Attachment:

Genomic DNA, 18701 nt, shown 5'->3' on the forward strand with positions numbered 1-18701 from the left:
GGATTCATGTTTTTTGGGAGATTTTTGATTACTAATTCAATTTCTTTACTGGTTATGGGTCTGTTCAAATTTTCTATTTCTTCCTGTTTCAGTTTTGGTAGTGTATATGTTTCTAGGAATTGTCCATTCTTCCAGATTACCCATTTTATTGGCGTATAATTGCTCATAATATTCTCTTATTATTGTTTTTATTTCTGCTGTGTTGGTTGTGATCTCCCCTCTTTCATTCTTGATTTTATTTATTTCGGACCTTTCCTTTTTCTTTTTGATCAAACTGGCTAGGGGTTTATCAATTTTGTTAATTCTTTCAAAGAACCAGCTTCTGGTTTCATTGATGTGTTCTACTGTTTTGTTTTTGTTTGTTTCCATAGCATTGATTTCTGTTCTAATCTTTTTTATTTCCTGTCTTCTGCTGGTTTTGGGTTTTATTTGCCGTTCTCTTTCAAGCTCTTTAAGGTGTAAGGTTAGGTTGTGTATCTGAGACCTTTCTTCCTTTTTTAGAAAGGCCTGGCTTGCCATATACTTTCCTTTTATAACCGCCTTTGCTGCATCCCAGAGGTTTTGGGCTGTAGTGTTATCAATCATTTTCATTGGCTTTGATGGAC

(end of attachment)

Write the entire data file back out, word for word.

Genomic DNA, 18701 nt, shown 5'->3' on the forward strand with positions numbered 1-18701 from the left:
GGATTCATGTTTTTTGGGAGATTTTTGATTACTAATTCAATTTCTTTACTGGTTATGGGTCTGTTCAAATTTTCTATTTCTTCCTGTTTCAGTTTTGGTAGTGTATATGTTTCTAGGAATTGTCCATTCTTCCAGATTACCCATTTTATTGGCGTATAATTGCTCATAATATTCTCTTATTATTGTTTTTATTTCTGCTGTGTTGGTTGTGATCTCCCCTCTTTCATTCTTGATTTTATTTATTTCGGACCTTTCCTTTTTCTTTTTGATCAAACTGGCTAGGGGTTTATCAATTTTGTTAATTCTTTCAAAGAACCAGCTTCTGGTTTCATTGATGTGTTCTACTGTTTTGTTTTTGTTTGTTTCCATAGCATTGATTTCTGTTCTAATCTTTTTTATTTCCTGTCTTCTGCTGGTTTTGGGTTTTATTTGCCGTTCTCTTTCAAGCTCTTTAAGGTGTAAGGTTAGGTTGTGTATCTGAGACCTTTCTTCCTTTTTTAGAAAGGCCTGGCTTGCCATATACTTTCCTTTTATAACCGCCTTTGCTGCATCCCAGAGGTTTTGGGCTGTAGTGTTATCAATCATTTTCATTGGCTTTGATGGAC